Championship play-offs 2018 guide: Form, star player and prediction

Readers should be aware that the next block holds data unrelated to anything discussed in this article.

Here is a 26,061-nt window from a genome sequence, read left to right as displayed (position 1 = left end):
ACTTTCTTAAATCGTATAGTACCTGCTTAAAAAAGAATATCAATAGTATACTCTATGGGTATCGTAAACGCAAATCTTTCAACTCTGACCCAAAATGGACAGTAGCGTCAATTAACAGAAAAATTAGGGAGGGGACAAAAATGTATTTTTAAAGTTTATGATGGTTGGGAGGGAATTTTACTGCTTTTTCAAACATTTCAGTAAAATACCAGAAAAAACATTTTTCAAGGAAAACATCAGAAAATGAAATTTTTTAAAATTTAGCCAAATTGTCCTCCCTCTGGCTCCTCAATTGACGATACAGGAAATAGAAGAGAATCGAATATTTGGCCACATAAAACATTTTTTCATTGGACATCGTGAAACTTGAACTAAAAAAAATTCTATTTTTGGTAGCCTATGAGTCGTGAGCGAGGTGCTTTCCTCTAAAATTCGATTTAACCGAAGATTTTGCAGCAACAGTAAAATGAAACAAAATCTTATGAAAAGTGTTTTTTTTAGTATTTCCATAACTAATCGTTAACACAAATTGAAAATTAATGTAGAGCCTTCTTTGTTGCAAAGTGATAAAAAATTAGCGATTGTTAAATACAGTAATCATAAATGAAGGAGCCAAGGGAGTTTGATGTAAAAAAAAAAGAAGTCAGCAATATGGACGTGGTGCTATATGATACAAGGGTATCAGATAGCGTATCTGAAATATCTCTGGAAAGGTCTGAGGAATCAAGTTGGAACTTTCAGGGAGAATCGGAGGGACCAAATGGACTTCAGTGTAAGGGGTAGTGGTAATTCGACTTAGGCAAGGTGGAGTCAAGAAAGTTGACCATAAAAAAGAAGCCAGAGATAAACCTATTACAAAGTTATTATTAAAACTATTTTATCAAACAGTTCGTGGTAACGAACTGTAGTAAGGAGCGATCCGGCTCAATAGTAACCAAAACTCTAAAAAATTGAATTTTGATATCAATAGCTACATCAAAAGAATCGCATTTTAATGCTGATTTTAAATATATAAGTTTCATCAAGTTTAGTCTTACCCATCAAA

Ahead of the first legs of the Championship play-off semi-finals between Fulham vs Derby and Aston Villa vs Middlesbrough later this week, we assess the form of the four clubs all vying for promotion back to the promised land and offer our prediction as to how they will play out. Fulham Form guide Slavisa Jokanovic's side would not have been in the play-offs mix had they won or drawn their final Championship match at Birmingham. The Craven Cottage outfit suffered their first league defeat of 2018 at St Andrews as Birmingham staved off relegation. It meant Fulham finished two points off second-placed Cardiff City. The blip at Birmingham aside, Fulham have been in sensational form, winning 18 of their last 26 league games since a 1-0 loss at Sunderland back in mid-December. Goals have been easy to come by for the west Londoners who have struck more than three per game in seven matches this season which also included a 6-0 hammering of Burton. Ryan Sessegnon was the first player outside the Premier League to be nominated for the Young Player of the Year award Credit: PA Star player Ryan Sessegnon was crowned Championship Player of the Season last month and was the first ever non-Premier League nominee of the PFA Young Player of the Year award. The 17-year-old, who made his debut for England Under-21s against Ukraine in March, has scored 14 goals in 43 Championship appearances and has been touted as a potential wildcard for Gareth Southgate's senior squad for Russia this summer. A striker in his youth, then winger, then left-back and now back on the left of midfield, Sessegnon has been linked with moves to Tottenham and PSG even if Fulham win promotion via the play-offs. Play-off record Fulham can use the pain of losing in the Championship play-offs semi-finals last season as a catalyst for going one step further this time around. Jokanovic's side lost 2-1 on aggregate to Reading with Ali Al Habsi pulling off a string of saves in the second leg to deny the Cottagers. Their only other appearance in the play-off lottery was back in 1996/97 when they lost in the Old Division Two semi-finals. Odds 13/8 Prediction To beat Derby and win final. Aston Villa Form guide Like Fulham, Steve Bruce's Villa fell to defeat on the final day of the regulation season for their first loss in five league games. Villa have been prolific at home this season, scoring 42 goals at Villa Park and collecting 49 points overall. They have only suffered defeat twice in their back yard this season - against Sheffield Wednesday back in November and QPR in March. Defensively, Villa have been tight, shipping just two goals in their last five matches. Sam Johnstone has been a key figure for Aston Villa this season Credit: Getty Images Star player While captain and defender John Terry has been an influential figure on and off the pitch following his move from Chelsea last summer and Albert Adomah has contributed at the other end with 15 goals, goalkeeper Sam Johnstone just shades the pair. The 25-year-old has spent the season on loan at Villa from Manchester United and has arguably been the best keeper in the Championship keeping 20 clean sheets from 45 appearances. He is likely to be a transfer priority of Villa's this summer regardless of whether they secure promotion. Play-off record It is unchartered territory for Aston Villa who have never contested the Championship play-offs before. Odds 11/4 Prediction To beat Boro but lose to Fulham in final. Middlesbrough Form guide Patrick Bamford's 97th-minute header ensured Tony Pulis' men didn't end the regulation season with defeat at Ipswich and stretched their unbeaten run to four matches. Boro's home form has been patchy. They have lost six at the Riverside this term for the joint-worst record of any of the play-off contenders (with Derby). They also have the lowest goal return of the four teams who have extended their season. Boro have struck 33 goals at home, nine fewer than their semi-final opponents Villa. They make up for it on the road, where they have scored one more on their travels but are equally prone to ship a few more than you would expect from a Pulis set-up. Adama Traore has perked up since the arrival of Tony Pulis Credit: Getty Images Star player Adama Traore has enjoyed a stunning second half to the season since the arrival of Pulis. The speedy Spaniard has scored five goals and made 10 assists under the experienced tutelage of Pulis which hasn't gone unnoticed by Chelsea and others. The former Barcelona man has a much improved end product to his game and at 22-years-old still has plenty of time on his side. Play-off record You have to go back 30 years for the last time Middlesbrough won promotion via an altogether different play-off format. Back in 1988 the team that finished in the position above the relegation places in the First Divsion would be thrown into the play-off mix instead of the sixth-place finisher in the Second Division. This threw up a two-legged final between Boro and Chelsea which the Teessiders won 2-1 on aggregate. Boro have since lost in the semi-finals in 1991 and suffered a 2-0 defeat to Norwich in the 2015 final at Wembley. Odds 11/4 Prediction To lose semi-final against Villa. Derby County Form guide The only team of the play-off four to win their final league match of the season, which ultimately sealed their sixth-place finish, Derby are unbeaten in three after suffering a run of three straight losses during April as nerves took hold of Gary Rowett's side. Derby have scored one less than their semi-final opponents Fulham at home this term (41) but only eight wins on the road - the second worst of the top 10 in the division - has been their Achilles heel. Derby secured a 1-1 draw at Craven Cottage earlier in the season but lost the return fixture 2-1 in early March. Matej Vydra won this year's Championship Golden Boot Credit: Getty Images Star player Matej Vydra claimed his 21st league goal of the season, the most in his career, in Derby's 4-1 win over Barnsley on Sunday as the Czech Republic international won the Championship Golden Boot award. It is the most goals any player has managed since Derby moved to Pride Park in 1997 as Vydra's tally surpassed that of Chris Martin's 20 scored in the 2013/14 Championship campaign. Play-off record Derby are familiar to the ways and workings of the play-offs after featuring six times in the last 26 years. Half of those appearances have ended at the semi-final stages and only on one occasion have they won promotion to the Premier League. That was back in 2007 when they edged a narrow final against West Brom 1-0 to return to the top flight after a five-year absence. Odds 9/2 Prediction To lose to Fulham in semi-finals.